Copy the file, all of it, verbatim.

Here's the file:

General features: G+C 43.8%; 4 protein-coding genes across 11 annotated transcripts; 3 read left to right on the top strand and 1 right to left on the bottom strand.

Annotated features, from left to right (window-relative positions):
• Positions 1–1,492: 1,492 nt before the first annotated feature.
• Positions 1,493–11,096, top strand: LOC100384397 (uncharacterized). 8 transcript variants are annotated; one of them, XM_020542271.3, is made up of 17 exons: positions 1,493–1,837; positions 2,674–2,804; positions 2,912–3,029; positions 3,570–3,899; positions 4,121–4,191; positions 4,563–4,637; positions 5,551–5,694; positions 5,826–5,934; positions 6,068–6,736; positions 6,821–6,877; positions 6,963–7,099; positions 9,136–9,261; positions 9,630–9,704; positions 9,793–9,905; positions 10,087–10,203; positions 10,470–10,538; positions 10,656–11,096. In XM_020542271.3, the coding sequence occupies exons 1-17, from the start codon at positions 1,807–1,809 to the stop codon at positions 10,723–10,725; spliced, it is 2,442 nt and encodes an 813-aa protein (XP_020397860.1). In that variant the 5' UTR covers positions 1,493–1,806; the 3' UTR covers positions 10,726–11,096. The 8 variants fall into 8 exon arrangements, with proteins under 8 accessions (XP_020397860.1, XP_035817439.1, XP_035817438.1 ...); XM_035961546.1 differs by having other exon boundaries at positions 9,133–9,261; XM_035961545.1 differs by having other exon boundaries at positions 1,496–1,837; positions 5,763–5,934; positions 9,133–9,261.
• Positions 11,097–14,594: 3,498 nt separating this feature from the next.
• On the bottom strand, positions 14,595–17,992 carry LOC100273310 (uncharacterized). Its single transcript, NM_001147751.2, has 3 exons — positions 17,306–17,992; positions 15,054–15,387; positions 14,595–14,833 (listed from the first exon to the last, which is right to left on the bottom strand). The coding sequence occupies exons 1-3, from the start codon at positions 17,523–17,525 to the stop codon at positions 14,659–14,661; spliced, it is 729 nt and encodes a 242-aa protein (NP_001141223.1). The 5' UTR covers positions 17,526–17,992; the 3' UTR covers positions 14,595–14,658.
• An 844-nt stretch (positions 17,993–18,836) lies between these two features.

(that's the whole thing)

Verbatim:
General features: G+C 43.8%; 4 protein-coding genes across 11 annotated transcripts; 3 read left to right on the top strand and 1 right to left on the bottom strand.

Annotated features, from left to right (window-relative positions):
• Positions 1–1,492: 1,492 nt before the first annotated feature.
• Positions 1,493–11,096, top strand: LOC100384397 (uncharacterized). 8 transcript variants are annotated; one of them, XM_020542271.3, is made up of 17 exons: positions 1,493–1,837; positions 2,674–2,804; positions 2,912–3,029; positions 3,570–3,899; positions 4,121–4,191; positions 4,563–4,637; positions 5,551–5,694; positions 5,826–5,934; positions 6,068–6,736; positions 6,821–6,877; positions 6,963–7,099; positions 9,136–9,261; positions 9,630–9,704; positions 9,793–9,905; positions 10,087–10,203; positions 10,470–10,538; positions 10,656–11,096. In XM_020542271.3, the coding sequence occupies exons 1-17, from the start codon at positions 1,807–1,809 to the stop codon at positions 10,723–10,725; spliced, it is 2,442 nt and encodes an 813-aa protein (XP_020397860.1). In that variant the 5' UTR covers positions 1,493–1,806; the 3' UTR covers positions 10,726–11,096. The 8 variants fall into 8 exon arrangements, with proteins under 8 accessions (XP_020397860.1, XP_035817439.1, XP_035817438.1 ...); XM_035961546.1 differs by having other exon boundaries at positions 9,133–9,261; XM_035961545.1 differs by having other exon boundaries at positions 1,496–1,837; positions 5,763–5,934; positions 9,133–9,261.
• Positions 11,097–14,594: 3,498 nt separating this feature from the next.
• On the bottom strand, positions 14,595–17,992 carry LOC100273310 (uncharacterized). Its single transcript, NM_001147751.2, has 3 exons — positions 17,306–17,992; positions 15,054–15,387; positions 14,595–14,833 (listed from the first exon to the last, which is right to left on the bottom strand). The coding sequence occupies exons 1-3, from the start codon at positions 17,523–17,525 to the stop codon at positions 14,659–14,661; spliced, it is 729 nt and encodes a 242-aa protein (NP_001141223.1). The 5' UTR covers positions 17,526–17,992; the 3' UTR covers positions 14,595–14,658.
• An 844-nt stretch (positions 17,993–18,836) lies between these two features.